This post is inspired by a post on Iain Dale’s diary asking if bankruptcy is too easy?
I don’t often post about law on the LJ. However, the following has been concerning me.
One of my research interests is the law of bankruptcy and debt enforcement. Yesterday the Enterprise and Culture committee finalised its consideration of Stage 2 of the Bankruptcy and Diligence etc (Scotland) Bill.
This bill will reform the whole mechanism for debt enforcement in Scotland and will see the introduction of reforms to Scottish bankruptcy law, based on the reforms introduced into England a couple of years ago. The principal reform is that the discharge period for bankruptcy will be reduced from 3 years to one year – the consequence being that all debts of a bankrupt will be wiped clean after a year. Among other reforms it wholly reforms the law relating to enforcement of judgments against land, reforms the court officer system, reforms the law of floating charges, the law whereby bank accounts or earnings can be seized, reforms means by which landlords can seek payment for unpaid rent, and more. There is enough in this 200 plus section bill for 3 or 4 pieces of legislation. yet, for some reason the Executive are pushing through all of this in the one bill.
The bill is still to be considered by the full Parliament but after that assuming Her Gracious Majesty gives royal assent that will be it.
In presenting the bill the Executive indicated that the conditions in Scotland were seeing an increase in bankruptcies in line with general UK conditions. The increase in 2005 was to around 12,500 insolvencies (an increase of around one third on the previous year). In England the increase was a little higher. Accordingly, when the bill was presented to the Scottish Parliament it was stated by the Executive that there was no correlation between the increase in personal insolvency and the introduction of a one year discharge period in England.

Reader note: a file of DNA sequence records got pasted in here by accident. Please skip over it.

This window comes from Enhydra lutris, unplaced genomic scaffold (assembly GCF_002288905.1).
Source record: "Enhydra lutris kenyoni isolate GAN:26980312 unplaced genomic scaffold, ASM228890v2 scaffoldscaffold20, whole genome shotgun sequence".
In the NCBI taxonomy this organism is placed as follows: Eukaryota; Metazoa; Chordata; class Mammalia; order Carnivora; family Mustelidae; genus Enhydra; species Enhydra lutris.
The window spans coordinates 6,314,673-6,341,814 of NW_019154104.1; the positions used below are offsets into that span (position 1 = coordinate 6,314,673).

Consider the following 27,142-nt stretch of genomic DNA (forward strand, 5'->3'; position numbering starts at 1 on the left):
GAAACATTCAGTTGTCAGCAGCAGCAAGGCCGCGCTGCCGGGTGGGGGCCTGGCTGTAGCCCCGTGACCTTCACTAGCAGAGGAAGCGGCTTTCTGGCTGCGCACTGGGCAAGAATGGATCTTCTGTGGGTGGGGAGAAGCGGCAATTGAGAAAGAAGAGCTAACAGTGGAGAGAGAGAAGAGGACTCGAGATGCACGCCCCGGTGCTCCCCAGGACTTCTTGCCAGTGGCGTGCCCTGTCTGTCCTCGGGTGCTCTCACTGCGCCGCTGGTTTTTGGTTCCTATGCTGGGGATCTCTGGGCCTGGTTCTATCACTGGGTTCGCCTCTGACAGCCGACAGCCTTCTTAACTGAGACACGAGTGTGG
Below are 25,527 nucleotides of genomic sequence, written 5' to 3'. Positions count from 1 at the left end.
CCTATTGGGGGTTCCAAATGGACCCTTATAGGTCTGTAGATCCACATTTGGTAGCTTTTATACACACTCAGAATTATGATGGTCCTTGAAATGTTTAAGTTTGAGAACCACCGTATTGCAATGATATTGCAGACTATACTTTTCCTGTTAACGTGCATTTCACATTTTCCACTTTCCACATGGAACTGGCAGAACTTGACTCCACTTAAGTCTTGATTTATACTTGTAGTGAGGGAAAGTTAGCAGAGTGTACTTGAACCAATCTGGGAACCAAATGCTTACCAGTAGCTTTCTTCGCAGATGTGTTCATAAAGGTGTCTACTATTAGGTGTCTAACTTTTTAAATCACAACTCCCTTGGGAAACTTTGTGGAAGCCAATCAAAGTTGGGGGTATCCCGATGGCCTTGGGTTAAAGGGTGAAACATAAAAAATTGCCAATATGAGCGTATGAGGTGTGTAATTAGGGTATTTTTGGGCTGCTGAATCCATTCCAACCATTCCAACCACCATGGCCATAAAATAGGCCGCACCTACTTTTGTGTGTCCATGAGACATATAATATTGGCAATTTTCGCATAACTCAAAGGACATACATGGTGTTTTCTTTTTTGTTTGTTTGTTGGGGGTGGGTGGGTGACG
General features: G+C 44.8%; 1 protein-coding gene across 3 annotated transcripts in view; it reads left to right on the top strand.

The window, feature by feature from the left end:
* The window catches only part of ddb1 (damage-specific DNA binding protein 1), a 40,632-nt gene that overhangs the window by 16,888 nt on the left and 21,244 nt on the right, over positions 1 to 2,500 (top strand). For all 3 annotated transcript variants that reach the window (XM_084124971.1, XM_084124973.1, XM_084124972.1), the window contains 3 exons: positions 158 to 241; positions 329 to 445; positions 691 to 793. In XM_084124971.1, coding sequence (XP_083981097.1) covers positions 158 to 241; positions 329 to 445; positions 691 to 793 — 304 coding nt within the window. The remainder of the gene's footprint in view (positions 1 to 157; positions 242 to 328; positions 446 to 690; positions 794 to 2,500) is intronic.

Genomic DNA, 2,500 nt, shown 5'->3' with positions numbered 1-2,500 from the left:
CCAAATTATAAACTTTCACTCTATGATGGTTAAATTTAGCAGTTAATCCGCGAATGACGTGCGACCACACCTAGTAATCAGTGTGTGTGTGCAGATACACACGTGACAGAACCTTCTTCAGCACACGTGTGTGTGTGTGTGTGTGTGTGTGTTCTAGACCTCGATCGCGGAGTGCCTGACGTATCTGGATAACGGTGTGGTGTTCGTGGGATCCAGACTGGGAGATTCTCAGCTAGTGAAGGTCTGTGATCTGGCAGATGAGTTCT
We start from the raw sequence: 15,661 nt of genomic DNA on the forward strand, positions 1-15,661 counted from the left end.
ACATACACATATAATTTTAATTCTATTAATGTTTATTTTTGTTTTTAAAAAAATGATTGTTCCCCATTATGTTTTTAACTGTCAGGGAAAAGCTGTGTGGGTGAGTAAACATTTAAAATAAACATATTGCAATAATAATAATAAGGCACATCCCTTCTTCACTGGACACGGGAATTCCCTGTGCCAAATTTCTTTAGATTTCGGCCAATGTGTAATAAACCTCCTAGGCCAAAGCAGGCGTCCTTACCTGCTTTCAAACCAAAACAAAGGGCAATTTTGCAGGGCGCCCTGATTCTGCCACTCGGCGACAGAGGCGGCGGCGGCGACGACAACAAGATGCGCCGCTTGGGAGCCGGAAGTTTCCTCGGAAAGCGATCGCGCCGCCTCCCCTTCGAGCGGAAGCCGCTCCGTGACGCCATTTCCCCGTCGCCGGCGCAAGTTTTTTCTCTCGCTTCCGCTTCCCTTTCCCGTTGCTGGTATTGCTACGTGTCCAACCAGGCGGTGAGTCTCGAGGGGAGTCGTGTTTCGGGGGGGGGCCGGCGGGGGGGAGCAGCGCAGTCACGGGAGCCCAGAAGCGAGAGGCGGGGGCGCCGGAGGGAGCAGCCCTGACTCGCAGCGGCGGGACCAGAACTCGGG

The Executive though did not wait to see what the long term trend was and have been pushing through the Bankruptcy Bill – including guillotining the Stage 2 line by line consideration in the Scottish parliament.
The Insolvency Service gather figures for the whole UK on a quarterly basis. These figures include sequestrations and protected trust deeds (private arrangements). The most recent press release was issued last week. In Scotland the last four quarters have the following statistics (with Protected Trust Deeds being about 3/5 of the figures). The last quarter of 2005 saw 2,961 personal insvolvencies; the first quarter of 2006 3,111; the second quarter of 2006 3,544; and the third quarter of this year 3,601. There is an upward trend but year on year the increase is 0.2% (although sequestrations are up by nearly 5% year on year). Interestingly, a large number of the creditor-initiated sequestrations in Scotland are initiated by local authorities (for unpaid council tax or unpaid poll tax).
In England and Wales the figures are also provided by the Insolvency Service. There were 20,679 personal insolvencies in the last quarter of last year; 23,653 in the first quarter of 2006; 26,144 in the second quarter of 2006; and 27,644 individual insolvencies in England and Wales in the third quarter of 2006(). Year on year the increase is 55%, the increase in bankruptcies (English equivalent to sequestration) being up 26%.
One could suggest that where the Scottish figures have levelled off, the ENglish figures are increasing substantially. This is contrary to the impression given by the Scottish Executive in promoting its Bankruptcy Bill. A bill that did not need to be rushed is being pushed through with a scattergun approach to the reform of many areas. The current product is poor with much of the substance of the reforms likely to be left to subordinate legislation. This serves neither the creditors seeking payment, nor the debtors caught up in the enforcement system.
I predict a substantial increase in insolvencies in Scotland, and much litigation within the next five years trying to work out what various provisions mean (increasing costs for creditors and debtors). It is almost but not quite too late for the MSPs to do something about it – but the political will and intellect is not there.